IN my professional teaching practice, it is in having conversations, sometimes with individual students, that I have most effect. I like to start with what they know they do not fully understand, rather than simply telling them what I believe to be true.

If there is anything you don’t understand about economics, write about it in the comments on The National’s website, and if I can, I will try to respond.

Over the next 18 months, opponents of independence will hurl all sorts of questions at us. The more people who can talk confidently across a wide range of economic topics, the easier it will be to defeat the new Project Fear.

This week, I am going to address just one comment from last week: “The Scottish currency question answered in just eight words: Scotland is capable of managing its monetary policy.”

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I was rather puzzled by this. It uses some of the words which I used in my column, but in a way which makes very little sense.

The mention of monetary policy in my article was in the context of the freedom of a currency issuer to engage in what used to be called demand management, back in those wonderful days immediately after the Second World War, when it seemed that with a few tweaks to tax rates and interest rates, governments could keep both inflation and unemployment low. Monetary policy is a short-term response to economic fluctuations. By itself, it will not build the economy, and it will not be part of the case for independence.

I have also written several times about the importance of Scotland acquiring fundamental capabilities. Of immediate relevance in this case is the capability to issue money.

That requires a central bank, which will manage the currency, setting interest rates for inter-bank finance, and make payments on the government’s behalf.

Setting up the central bank, and ensuring that it will be able to implement monetary policy, will be essential in the transition to independence. This is exactly the sort of arrangement about which we need to be certain when putting together the independence prospectus, and answering fearful nay-sayers.

I would generally add in the importance of very closely related capabilities of government, such as collecting taxes, and issuing public debt – without having to pay investors very high interest rates.

The reader’s comment confused monetary policy, which is just a set of tools, used in the everyday business of keeping the economy running smoothly with the capabilities needed for a government to be able to conduct its monetary policy.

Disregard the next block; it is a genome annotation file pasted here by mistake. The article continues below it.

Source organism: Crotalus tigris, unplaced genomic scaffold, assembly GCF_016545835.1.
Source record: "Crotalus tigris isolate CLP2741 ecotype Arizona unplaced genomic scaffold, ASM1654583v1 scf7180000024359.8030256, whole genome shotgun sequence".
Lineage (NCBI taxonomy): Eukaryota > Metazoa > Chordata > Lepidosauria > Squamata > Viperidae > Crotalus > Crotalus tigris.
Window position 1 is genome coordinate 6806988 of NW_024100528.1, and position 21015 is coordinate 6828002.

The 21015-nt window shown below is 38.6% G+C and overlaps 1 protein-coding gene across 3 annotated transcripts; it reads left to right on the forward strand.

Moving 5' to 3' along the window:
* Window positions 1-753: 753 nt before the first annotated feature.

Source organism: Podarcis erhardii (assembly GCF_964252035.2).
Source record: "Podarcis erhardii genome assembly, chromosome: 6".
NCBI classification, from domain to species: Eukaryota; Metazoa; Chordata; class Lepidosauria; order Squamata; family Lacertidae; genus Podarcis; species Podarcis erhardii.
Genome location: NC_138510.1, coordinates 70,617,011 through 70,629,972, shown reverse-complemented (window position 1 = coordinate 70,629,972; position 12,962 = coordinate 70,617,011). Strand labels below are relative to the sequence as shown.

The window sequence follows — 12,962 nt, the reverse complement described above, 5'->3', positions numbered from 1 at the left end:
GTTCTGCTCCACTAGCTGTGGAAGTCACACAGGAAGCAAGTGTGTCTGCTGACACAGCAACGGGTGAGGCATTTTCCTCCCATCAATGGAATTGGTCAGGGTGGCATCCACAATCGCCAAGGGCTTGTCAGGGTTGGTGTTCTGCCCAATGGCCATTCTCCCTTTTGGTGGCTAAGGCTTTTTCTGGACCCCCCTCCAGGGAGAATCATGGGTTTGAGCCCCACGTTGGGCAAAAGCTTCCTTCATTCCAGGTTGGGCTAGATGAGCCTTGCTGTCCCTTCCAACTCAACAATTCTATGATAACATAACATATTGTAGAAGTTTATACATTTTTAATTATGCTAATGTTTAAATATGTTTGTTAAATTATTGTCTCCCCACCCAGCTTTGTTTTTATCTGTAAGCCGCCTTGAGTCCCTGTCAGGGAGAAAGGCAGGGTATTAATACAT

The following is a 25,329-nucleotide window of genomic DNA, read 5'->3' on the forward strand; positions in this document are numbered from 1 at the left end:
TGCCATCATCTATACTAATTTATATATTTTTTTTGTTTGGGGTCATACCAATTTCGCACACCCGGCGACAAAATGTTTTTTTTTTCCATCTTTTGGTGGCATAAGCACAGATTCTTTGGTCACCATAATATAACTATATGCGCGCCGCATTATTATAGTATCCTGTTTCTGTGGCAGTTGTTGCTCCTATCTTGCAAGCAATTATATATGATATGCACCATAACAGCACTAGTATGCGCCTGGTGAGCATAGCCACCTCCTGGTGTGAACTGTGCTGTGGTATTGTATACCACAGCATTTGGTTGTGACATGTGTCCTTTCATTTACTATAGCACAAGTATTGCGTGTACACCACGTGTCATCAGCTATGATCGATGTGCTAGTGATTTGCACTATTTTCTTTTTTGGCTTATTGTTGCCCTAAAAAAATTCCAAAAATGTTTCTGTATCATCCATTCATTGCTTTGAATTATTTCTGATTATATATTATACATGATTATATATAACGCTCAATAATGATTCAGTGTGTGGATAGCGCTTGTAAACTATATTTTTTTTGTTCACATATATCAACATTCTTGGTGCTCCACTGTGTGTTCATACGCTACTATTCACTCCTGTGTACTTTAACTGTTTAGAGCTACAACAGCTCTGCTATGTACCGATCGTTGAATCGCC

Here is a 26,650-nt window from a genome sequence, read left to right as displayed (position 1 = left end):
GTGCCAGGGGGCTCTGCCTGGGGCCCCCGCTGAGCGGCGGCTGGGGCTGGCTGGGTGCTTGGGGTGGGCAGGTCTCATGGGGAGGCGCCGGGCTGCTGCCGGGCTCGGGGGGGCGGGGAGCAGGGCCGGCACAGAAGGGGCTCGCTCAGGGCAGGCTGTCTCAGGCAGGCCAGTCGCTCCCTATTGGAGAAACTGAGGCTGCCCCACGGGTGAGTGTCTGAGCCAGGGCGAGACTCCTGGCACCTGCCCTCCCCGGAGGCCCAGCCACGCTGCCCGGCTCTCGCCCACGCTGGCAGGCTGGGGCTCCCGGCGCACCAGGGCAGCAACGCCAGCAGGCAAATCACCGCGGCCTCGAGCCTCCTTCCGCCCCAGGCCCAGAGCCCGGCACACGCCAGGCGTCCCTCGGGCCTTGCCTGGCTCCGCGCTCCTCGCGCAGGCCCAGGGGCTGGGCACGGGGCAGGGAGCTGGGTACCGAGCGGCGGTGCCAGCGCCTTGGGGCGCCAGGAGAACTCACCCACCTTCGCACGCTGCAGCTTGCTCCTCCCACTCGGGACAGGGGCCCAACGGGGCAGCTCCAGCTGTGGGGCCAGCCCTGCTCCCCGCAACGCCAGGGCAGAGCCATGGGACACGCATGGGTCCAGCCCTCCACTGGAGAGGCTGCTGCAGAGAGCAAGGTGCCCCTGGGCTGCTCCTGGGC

In the process of becoming independent, Scotland will acquire many of these quite fundamental capabilities, on which it will draw in subsequent decades. Only when they are in place that the ordinary business of politics, messy and inconclusive as it is, will begin. Elections will decide who should form the government, and the government will then try to turn manifesto commitments into realistic policies.

Having dissected that rather obscure comment, consider this alternative answer to the reader’s “currency question”: Scotland, the country which invented economics and modern banking, is capable of commanding confidence in its currency.

Just over a century ago, JP Morgan, the American banker who founded perhaps the most successful financial institution of the 20th century, gave evidence about his lending practices to Congress. Facing questions about simply lending to his friends, or for his own benefit, Morgan was very clear. His lending was based on assessment of character. Without character, no business could expect to borrow a cent from his bank.

The governments of countries also have character, and financial markets are in many ways the arbiters of character. Inevitably, the UK Government takes on its character from the Prime Minister. I struggle to imagine JP Morgan lending to bombastic Boris. But what would Morgan make of the Scottish government on independence day?

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It will have no history of borrowing. That means the country will have no record of defaulting on its debt, but it also means that it will have no record of regular payments. At independence, then, Scotland will not have a credit history. That will make banks very suspicious. In lending, they will insist on charging more interest.

Secondly, the country will still be building its tax system. No-one can be certain how much revenue that will generate for the government. Much as there are good reasons to laugh at the GERS purists, it is likely that Scotland will have a substantial fiscal deficit. That, in itself, will not be problematic for bankers – but they will be looking to see how the Scottish Government plans to address any questions of policy credibility.

Scotland will have its own currency. And a currency issuer can always finance its deficit, since the government can simply instruct the central bank to make payments. A government which abuses this capability, though, will be judged, and found wanting. Within the country, excessive monetary expansion can lead to inflation. The value of money, in terms of goods and services, will fall. In foreign exchange markets, relatively high inflation will tend to push a currency’s exchange rate down.

Usually, to try to bring some stability to the foreign exchange markets, governments hang together, like thieves, lest they are hanged separately. Scotland really does not want to be friendless – and that means that its government must have character, so that other governments will trust it.